The failure to resolve the growing Cabo Delgado civil war is now attracting a wide range of actors hoping to profit. And many come with neo-colonial, racist and anti-Islam agendas, or trying to use Mozambique as a pawn in global chess games.
As we report below, France, the United States, South Africa and many private military companies are already involved or want to join in. A few Mozambicans and others profit from the war, or profit from Cabo Delgado's resources. Local people gained little from those resources. Lacking hope or prospects, some young people began attacking the symbols of that wealth and of a state seen to be protecting the rich and not the poor. Already the outsiders have piled in. Private security companies protect the gas installations, mercenaries back the government, and Islamist militants back the insurgents - turning this into a war in which wealthy individuals and institutions are protected, and the poor suffer even more.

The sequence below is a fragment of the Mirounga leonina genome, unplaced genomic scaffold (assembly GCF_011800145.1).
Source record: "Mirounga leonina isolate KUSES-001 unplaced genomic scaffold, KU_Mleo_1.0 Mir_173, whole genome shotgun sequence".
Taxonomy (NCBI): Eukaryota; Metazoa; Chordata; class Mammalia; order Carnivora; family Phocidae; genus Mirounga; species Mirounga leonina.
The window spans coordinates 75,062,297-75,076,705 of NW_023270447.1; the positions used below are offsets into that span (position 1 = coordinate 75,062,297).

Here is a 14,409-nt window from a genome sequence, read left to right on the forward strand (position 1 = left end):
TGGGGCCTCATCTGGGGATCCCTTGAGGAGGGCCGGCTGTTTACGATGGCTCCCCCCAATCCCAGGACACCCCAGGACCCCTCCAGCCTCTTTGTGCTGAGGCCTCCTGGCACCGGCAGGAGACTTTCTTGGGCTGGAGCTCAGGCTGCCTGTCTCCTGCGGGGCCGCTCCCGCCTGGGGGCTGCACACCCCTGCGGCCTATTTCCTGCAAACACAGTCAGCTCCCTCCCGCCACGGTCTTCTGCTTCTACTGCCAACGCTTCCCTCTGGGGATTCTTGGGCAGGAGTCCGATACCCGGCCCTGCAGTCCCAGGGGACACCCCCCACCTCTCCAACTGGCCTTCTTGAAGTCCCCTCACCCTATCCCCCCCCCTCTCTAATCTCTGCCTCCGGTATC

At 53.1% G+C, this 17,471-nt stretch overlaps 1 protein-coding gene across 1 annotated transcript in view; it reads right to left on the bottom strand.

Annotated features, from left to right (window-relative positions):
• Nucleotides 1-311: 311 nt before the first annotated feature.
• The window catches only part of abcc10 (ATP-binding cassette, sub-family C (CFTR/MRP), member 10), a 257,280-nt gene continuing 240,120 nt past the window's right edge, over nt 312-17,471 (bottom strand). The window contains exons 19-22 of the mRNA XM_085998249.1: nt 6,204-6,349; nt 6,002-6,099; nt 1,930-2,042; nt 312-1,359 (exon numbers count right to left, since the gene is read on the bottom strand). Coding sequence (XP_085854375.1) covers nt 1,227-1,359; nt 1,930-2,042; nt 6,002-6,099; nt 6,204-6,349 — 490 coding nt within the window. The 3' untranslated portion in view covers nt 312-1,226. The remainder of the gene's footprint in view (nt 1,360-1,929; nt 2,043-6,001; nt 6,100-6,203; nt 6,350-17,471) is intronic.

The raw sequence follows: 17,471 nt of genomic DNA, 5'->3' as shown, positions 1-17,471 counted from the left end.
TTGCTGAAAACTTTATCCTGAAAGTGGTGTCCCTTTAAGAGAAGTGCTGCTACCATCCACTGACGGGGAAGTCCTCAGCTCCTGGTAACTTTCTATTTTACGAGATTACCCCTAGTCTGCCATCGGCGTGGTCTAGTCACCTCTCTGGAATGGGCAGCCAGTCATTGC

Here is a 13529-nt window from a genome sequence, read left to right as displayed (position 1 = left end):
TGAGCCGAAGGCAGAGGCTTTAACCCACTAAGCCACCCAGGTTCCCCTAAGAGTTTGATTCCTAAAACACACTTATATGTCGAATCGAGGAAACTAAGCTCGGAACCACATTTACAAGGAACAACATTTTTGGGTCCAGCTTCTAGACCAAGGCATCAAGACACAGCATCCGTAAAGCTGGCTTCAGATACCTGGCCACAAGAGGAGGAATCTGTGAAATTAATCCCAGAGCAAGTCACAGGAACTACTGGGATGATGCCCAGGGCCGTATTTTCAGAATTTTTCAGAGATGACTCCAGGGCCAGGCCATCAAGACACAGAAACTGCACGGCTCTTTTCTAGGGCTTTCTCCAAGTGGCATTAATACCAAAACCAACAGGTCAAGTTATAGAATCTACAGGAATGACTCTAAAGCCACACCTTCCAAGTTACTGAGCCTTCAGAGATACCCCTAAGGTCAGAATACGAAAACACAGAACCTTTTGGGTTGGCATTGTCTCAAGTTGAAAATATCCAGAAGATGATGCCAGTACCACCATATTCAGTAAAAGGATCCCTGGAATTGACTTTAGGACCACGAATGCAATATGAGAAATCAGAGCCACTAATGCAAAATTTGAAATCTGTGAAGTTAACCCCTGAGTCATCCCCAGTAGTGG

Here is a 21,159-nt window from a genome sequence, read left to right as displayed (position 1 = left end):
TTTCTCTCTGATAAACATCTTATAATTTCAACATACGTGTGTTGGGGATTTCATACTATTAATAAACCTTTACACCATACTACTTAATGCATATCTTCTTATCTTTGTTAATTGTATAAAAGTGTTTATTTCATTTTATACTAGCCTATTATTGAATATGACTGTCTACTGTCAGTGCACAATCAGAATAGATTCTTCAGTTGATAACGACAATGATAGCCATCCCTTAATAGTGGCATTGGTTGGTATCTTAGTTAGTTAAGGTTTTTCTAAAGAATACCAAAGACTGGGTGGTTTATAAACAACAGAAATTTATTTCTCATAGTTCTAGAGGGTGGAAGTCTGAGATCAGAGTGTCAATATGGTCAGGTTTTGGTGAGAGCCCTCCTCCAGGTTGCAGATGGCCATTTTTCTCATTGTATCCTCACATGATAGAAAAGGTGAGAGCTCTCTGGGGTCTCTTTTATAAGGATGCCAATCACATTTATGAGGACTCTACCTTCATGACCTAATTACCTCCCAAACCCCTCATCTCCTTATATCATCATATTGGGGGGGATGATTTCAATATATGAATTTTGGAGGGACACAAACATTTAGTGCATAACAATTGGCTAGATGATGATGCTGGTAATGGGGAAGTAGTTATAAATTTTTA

There are 250,000 displaced people and an estimated 700,000 affected and in need of help. “The world still has no idea what is happening, because of indifference, and because it seems that we have already become accustomed to wars. There is war in Iraq, there is war in Syria and there is also now a war in Mozambique,” Pemba Bishop Luiz Fernando Lisboa said last week.
Increasing amounts of money are being spent militarizing this war and succouring the affected. If five years ago even part of this money had been shared with the poor and marginalised of Cabo Delgado, the war would never have started. Is the point of no return being passed, where the only response is stepping up the military action, creating hopelessness and insurgent recruits on the ground, and propelling a war that will run for a decade? Or is there still a chance to show the young people of Cabo Delgado that they can share in the province's wealth and resources, and have a future?